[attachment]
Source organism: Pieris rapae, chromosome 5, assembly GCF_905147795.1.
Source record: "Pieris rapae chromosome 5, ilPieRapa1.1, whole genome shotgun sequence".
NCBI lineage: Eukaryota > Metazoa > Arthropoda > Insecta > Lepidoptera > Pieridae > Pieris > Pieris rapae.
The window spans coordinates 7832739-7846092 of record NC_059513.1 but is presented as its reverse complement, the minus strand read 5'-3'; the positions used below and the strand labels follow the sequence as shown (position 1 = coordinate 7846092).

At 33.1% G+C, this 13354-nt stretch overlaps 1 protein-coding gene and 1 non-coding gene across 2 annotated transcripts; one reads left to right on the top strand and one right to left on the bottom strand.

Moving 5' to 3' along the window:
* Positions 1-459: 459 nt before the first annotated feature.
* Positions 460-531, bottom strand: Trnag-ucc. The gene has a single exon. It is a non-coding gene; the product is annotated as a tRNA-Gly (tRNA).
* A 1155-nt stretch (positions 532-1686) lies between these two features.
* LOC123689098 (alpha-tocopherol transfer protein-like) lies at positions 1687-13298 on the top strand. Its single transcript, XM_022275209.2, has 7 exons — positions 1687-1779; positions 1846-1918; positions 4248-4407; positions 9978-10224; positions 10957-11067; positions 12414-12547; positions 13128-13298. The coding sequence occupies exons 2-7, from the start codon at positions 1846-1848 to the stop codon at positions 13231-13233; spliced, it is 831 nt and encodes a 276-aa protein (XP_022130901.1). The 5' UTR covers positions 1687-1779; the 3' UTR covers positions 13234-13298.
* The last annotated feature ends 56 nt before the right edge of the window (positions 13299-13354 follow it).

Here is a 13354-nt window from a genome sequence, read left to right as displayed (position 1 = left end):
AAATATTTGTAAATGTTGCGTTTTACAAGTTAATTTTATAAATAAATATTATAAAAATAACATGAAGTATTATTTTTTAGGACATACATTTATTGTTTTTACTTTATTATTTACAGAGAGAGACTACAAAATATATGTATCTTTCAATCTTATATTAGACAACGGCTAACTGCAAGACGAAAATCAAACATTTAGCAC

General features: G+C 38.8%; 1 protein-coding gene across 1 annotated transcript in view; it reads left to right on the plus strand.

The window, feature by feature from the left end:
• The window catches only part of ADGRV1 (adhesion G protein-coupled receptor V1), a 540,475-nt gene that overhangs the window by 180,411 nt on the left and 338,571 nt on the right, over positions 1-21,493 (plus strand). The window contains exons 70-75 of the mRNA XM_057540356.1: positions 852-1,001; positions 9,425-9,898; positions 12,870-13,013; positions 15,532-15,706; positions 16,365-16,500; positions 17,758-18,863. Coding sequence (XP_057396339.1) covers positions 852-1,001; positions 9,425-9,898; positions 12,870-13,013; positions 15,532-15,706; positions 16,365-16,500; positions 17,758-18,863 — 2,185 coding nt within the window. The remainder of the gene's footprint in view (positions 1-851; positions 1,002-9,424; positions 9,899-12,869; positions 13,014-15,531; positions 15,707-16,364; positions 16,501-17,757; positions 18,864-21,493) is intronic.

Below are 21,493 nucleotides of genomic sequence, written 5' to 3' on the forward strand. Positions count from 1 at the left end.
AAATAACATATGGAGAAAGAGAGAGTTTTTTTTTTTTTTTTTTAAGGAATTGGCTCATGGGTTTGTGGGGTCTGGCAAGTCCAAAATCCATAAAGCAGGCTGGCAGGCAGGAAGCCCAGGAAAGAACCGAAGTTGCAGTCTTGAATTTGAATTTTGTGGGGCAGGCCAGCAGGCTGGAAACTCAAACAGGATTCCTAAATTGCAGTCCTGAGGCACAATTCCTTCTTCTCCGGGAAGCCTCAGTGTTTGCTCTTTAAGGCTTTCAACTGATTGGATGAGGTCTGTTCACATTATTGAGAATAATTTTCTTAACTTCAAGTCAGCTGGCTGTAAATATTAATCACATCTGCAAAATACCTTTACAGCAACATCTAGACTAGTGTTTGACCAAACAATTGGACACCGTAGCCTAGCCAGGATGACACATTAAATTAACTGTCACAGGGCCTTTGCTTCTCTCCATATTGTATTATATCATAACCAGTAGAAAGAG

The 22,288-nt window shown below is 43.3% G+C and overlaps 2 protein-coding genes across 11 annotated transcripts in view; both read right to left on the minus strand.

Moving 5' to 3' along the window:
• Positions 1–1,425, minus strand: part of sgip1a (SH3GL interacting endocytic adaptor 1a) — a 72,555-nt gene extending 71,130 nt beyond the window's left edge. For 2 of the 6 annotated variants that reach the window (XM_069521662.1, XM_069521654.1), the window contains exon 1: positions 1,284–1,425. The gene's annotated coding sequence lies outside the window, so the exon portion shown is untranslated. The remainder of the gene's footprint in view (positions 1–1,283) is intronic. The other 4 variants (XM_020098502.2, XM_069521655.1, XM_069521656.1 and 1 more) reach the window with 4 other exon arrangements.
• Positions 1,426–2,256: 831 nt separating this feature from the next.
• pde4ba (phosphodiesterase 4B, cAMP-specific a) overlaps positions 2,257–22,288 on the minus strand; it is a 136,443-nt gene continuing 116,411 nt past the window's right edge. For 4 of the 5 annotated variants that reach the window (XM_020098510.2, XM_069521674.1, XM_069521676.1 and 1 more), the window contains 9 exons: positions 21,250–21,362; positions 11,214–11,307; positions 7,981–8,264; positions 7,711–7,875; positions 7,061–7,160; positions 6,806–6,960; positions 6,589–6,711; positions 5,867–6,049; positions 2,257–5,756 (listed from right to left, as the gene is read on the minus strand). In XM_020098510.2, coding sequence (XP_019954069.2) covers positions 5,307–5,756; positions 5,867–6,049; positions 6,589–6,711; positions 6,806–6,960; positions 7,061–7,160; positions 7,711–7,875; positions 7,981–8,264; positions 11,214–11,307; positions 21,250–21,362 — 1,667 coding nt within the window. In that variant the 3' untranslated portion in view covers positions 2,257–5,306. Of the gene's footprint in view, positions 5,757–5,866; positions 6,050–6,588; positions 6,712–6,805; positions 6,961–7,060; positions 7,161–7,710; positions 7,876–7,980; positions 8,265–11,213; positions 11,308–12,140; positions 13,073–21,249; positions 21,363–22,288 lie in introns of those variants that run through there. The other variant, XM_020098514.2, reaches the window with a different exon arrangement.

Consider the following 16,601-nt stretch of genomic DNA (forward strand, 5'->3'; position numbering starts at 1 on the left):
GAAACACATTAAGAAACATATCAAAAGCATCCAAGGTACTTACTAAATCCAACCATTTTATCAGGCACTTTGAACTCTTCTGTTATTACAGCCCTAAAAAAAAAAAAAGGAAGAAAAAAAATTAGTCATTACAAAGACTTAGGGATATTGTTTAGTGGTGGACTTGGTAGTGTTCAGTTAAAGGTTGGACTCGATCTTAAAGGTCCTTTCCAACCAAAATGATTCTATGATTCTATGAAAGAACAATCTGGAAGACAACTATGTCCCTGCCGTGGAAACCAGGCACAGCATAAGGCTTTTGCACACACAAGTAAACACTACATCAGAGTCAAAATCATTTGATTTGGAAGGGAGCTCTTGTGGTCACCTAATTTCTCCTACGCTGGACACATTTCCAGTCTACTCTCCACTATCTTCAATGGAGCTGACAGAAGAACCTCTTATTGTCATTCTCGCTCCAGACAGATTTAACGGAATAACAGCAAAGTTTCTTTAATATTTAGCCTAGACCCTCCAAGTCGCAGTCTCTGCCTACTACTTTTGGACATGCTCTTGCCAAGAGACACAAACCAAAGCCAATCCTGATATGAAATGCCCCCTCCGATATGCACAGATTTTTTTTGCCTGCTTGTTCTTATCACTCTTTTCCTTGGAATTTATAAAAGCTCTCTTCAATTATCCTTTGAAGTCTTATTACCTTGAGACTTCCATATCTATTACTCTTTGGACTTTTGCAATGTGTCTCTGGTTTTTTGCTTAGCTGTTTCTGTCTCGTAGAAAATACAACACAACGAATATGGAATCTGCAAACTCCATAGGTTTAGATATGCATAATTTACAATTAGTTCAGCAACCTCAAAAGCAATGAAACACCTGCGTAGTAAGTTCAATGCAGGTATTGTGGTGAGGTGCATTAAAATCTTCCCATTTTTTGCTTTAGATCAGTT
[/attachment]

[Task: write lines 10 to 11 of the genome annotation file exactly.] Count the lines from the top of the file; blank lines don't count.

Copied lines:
* LOC123689098 (alpha-tocopherol transfer protein-like) lies at positions 1687-13298 on the top strand. Its single transcript, XM_022275209.2, has 7 exons — positions 1687-1779; positions 1846-1918; positions 4248-4407; positions 9978-10224; positions 10957-11067; positions 12414-12547; positions 13128-13298. The coding sequence occupies exons 2-7, from the start codon at positions 1846-1848 to the stop codon at positions 13231-13233; spliced, it is 831 nt and encodes a 276-aa protein (XP_022130901.1). The 5' UTR covers positions 1687-1779; the 3' UTR covers positions 13234-13298.
* The last annotated feature ends 56 nt before the right edge of the window (positions 13299-13354 follow it).